Workers at money-losing airline Iberia are holding weekly demonstrations in central Madrid against the company’s plan to eliminate 4,500 jobs, a quarter of its workforce.
“We used to talk about where we meet every week for an afternoon coffee. Now it’s which weekly protest you’re going to,” said Ana de la Hoz, a flight attendant for Iberia.
Judges, prosecutors and court-workers in December joined protests against plans to charge fees for some court services. And they are threatening a full-on strike this month.
“Something’s happening in our country that hadn’t happened before,” said Jose Luis Gonzalez Armengol, a top judge in Madrid. “It’s strange to see judges, prosecutors, lawyers, doctors, nurses and teachers in the street.”
- Reuters

New ILO report shows global unemployment on the rise

New ILO report shows global unemployment on the rise - ITUC-CSI-IGB

22 January 2013: Labour leaders are at the annual gathering of the World Economic Forum in Davos this week to make the case for new policies to make jobs and equality cornerstones of the global economy.
The annual Davos meeting gives the business and financial community the chance to show their hand as they set out their demands on governments for the year ahead – demands which each year want a ‘’business-as-usual” approach to stave off growing concerns about inequality and unemployment.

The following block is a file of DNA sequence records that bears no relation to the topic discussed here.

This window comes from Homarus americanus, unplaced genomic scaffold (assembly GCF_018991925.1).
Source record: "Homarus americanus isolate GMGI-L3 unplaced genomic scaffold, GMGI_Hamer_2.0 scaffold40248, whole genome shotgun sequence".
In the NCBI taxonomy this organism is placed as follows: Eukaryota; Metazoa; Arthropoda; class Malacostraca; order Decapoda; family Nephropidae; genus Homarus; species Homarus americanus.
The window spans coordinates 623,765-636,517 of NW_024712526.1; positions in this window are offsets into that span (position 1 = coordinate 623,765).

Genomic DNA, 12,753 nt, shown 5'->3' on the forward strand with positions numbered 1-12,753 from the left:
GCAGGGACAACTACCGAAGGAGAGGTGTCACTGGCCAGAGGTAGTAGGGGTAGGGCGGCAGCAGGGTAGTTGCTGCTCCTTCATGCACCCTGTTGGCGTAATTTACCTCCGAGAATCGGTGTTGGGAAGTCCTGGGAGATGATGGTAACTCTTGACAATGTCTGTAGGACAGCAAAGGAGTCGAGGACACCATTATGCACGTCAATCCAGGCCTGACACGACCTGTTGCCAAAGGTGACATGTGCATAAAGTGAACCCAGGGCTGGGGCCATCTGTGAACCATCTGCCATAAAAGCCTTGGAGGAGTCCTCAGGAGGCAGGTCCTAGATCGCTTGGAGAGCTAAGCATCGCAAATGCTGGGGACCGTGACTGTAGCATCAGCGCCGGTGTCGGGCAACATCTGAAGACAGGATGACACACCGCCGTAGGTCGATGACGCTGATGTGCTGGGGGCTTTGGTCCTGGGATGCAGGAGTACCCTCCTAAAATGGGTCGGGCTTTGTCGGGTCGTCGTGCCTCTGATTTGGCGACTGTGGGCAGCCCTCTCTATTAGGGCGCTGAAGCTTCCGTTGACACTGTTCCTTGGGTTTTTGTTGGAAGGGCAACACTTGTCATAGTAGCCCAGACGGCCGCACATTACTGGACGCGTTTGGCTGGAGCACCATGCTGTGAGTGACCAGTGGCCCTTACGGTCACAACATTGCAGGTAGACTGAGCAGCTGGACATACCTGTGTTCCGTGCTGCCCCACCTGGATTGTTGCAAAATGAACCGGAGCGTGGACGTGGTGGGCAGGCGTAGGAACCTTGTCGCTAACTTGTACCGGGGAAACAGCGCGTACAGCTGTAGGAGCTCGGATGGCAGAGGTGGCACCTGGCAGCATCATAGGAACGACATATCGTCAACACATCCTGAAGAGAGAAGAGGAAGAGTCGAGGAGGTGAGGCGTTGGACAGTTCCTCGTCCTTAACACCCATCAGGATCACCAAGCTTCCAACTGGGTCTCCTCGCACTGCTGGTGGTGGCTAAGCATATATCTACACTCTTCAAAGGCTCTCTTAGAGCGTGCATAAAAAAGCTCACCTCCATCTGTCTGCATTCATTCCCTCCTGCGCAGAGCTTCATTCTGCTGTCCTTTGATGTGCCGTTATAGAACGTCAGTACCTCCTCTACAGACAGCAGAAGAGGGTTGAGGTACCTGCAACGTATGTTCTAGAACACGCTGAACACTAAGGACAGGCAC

“International financial institutions and governments are continuing to pursue the same old policies while the number of unemployed people keeps rising. What will it take for politicians to face up to the truth behind the numbers – their economic policies are failing?” said Sharan Burrow.
The ILO’s Global Employment Trends 2013 released today found:
-  197 million people were left without a job in 2012;
-  39 million people have dropped out of the labour market as job prospects proved unattainable;
-  Another 5.3 million people are expected to be unemployed in 2013.
The World Bank’s Global Economic Prospects Report released on 15th January revised its global growth forecasts downwards. Growth forecasts were reduced from 3.0 % to 2.4 % for 2013.
“The growth we do have, needs to be translated into jobs for people. This means reducing inequality and providing people with decent wages and secure jobs. The ITUC Global Poll 2012 found for 58% of people, their income has fallen behind the cost of living.
“By creating jobs, restoring wages, and providing real job security, worker confidence will kick start the global economy.
“It is not about how good the elite bankers feel behind their trading screens, but the trust and confidence of the millions of working families who will spend money in their local high streets,” said Sharan Burrow.
New figures from the ILO Global Employment Trends 2013 show 74 million young people are unemployed globally. Some 35 percent of young people have been out of a job for six months or longer in advanced economies.
“The burden of the economic crisis is falling on young people, which puts at risk the very social fabric of our global community. Youth employment opportunities, including a G20 ‘’Youth Jobs Pact” and opportunities for training and apprenticeships must be what we create this year or we will have lost another year for the next generation,” said Sharan Burrow.